How well are we recovering from the financial crisis? Speaking last week at a “Finance and Society” conference comprised solely of female participants in Washington D.C., Federal Reserve chair Janet Yellen expressed her concern that banks still need to do more to connect with the rest of society.
International Monetary Fund boss Christine Lagarde, also present, agreed, suggesting that one such way of doing this would be to further open the highest ranks of the financial sector to women, as she suggests that they are less inclined towards risk-taking than their counterparts. She posed the question: “What would have happened if the Lehman Brothers had been Lehman Sisters?”
But is there a concrete way of connecting with the public? And can confidence be restored, or will the big financial hubs of the world continue to be viewed in a mysterious light by those in other areas of society?
Some would suggest that compliance has taken the first steps towards answering these questions. Widely regarded as a progressive discipline, it is attracting sharp candidates from all areas of the sector, and operates under an umbrella of morality – by keeping the world of finance in line. But how far does the existence of compliance go in showing people that the industry has changed for the better? This is debatable – could this discipline itself face mistrust from society?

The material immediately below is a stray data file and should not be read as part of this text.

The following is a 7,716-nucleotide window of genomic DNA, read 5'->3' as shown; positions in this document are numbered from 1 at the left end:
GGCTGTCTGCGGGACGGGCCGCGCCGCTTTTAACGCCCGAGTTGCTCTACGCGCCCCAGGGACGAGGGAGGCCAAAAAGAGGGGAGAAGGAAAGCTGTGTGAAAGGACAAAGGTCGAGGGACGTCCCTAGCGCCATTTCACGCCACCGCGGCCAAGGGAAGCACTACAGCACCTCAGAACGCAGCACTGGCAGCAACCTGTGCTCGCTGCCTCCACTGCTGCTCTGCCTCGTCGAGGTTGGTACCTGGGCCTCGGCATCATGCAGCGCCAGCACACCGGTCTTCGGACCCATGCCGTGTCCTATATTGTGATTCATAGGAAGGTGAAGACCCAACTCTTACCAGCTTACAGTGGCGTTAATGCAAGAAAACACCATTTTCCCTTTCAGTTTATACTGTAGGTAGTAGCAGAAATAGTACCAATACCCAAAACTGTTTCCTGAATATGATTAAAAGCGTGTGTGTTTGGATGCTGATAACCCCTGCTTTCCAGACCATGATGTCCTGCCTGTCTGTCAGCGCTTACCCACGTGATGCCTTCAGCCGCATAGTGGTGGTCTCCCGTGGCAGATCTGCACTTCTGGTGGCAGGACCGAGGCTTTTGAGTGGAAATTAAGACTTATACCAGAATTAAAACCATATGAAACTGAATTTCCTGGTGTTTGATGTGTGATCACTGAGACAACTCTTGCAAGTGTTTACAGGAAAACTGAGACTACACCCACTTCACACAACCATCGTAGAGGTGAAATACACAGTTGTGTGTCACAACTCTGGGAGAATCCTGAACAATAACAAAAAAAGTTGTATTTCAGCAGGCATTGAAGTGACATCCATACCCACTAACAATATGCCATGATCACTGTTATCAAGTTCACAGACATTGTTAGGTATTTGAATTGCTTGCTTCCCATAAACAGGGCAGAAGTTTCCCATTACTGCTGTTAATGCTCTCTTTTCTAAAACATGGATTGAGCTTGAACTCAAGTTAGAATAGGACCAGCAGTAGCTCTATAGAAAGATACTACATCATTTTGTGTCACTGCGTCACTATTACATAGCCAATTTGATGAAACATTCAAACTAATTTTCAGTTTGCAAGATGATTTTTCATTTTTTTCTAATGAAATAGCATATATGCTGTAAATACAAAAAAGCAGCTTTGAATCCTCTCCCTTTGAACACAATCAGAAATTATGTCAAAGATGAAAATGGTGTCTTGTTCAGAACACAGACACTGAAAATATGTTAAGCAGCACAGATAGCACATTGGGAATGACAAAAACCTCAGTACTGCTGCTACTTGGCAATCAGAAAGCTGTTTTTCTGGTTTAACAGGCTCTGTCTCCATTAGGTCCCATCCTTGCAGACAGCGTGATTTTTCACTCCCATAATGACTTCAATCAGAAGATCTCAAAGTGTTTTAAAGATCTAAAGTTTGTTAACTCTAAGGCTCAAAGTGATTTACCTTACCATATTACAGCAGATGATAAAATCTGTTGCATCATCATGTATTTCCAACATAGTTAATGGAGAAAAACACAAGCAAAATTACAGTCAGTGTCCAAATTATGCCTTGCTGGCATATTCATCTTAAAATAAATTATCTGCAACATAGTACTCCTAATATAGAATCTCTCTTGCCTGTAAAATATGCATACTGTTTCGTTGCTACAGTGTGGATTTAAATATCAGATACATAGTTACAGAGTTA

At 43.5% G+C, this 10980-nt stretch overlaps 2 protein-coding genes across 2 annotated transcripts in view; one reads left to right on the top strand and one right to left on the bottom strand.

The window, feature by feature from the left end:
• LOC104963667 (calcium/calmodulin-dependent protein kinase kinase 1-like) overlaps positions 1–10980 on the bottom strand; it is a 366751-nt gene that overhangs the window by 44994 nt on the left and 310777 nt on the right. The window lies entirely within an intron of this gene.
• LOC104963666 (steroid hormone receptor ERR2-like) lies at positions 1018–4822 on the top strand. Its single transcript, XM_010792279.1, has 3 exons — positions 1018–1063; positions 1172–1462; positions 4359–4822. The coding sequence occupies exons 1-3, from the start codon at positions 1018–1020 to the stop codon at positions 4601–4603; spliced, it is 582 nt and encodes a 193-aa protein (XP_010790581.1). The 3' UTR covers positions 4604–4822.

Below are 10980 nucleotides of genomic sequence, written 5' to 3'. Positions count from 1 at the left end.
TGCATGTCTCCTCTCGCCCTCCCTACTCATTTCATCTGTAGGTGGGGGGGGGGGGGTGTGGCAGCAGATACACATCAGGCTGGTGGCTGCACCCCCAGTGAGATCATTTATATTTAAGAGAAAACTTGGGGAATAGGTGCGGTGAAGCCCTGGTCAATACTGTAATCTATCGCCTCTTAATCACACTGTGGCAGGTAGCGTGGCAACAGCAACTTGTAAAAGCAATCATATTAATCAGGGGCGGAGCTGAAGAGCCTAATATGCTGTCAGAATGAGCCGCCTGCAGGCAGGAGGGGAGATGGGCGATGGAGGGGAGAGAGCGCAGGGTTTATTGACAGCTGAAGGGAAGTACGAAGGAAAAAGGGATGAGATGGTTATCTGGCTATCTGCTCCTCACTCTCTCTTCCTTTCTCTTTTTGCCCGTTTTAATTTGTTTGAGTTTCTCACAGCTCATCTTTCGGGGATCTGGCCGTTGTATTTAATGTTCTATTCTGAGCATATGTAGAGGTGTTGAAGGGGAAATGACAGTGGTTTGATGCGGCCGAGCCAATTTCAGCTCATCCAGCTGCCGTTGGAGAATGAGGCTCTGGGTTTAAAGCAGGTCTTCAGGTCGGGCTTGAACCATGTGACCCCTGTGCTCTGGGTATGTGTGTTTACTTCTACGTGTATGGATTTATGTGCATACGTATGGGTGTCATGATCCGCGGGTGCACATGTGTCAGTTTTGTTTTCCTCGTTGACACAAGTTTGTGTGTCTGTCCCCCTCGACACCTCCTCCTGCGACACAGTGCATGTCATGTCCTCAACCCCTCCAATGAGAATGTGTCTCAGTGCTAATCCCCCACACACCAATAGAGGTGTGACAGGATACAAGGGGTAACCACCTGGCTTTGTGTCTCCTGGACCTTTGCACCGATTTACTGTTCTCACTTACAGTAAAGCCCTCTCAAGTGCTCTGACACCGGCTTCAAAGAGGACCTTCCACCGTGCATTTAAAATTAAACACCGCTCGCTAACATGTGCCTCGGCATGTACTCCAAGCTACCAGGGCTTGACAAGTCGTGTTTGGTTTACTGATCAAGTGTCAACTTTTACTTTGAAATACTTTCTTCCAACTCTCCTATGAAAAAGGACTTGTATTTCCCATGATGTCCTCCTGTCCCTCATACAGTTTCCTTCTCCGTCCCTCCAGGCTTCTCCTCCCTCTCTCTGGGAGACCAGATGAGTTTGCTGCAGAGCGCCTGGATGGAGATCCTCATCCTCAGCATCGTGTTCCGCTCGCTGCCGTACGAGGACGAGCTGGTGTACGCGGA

Yellen and Lagarde could be onto something – perhaps the inclusion of more women, on what a lot of academic research has identified as their collegiate approach, should be playing a bigger part in not just the overall financial services sector, but specifically in compliance. Because if their inclination away from risk-taking levels the playing field by guarding against patterns of economic highs and lows, public trust would assumingly increase at a directly proportional rate.
So, we are definitely on the road to recovery. And perhaps, with greater diversity in compliance, the financial services sector could move down this road even faster.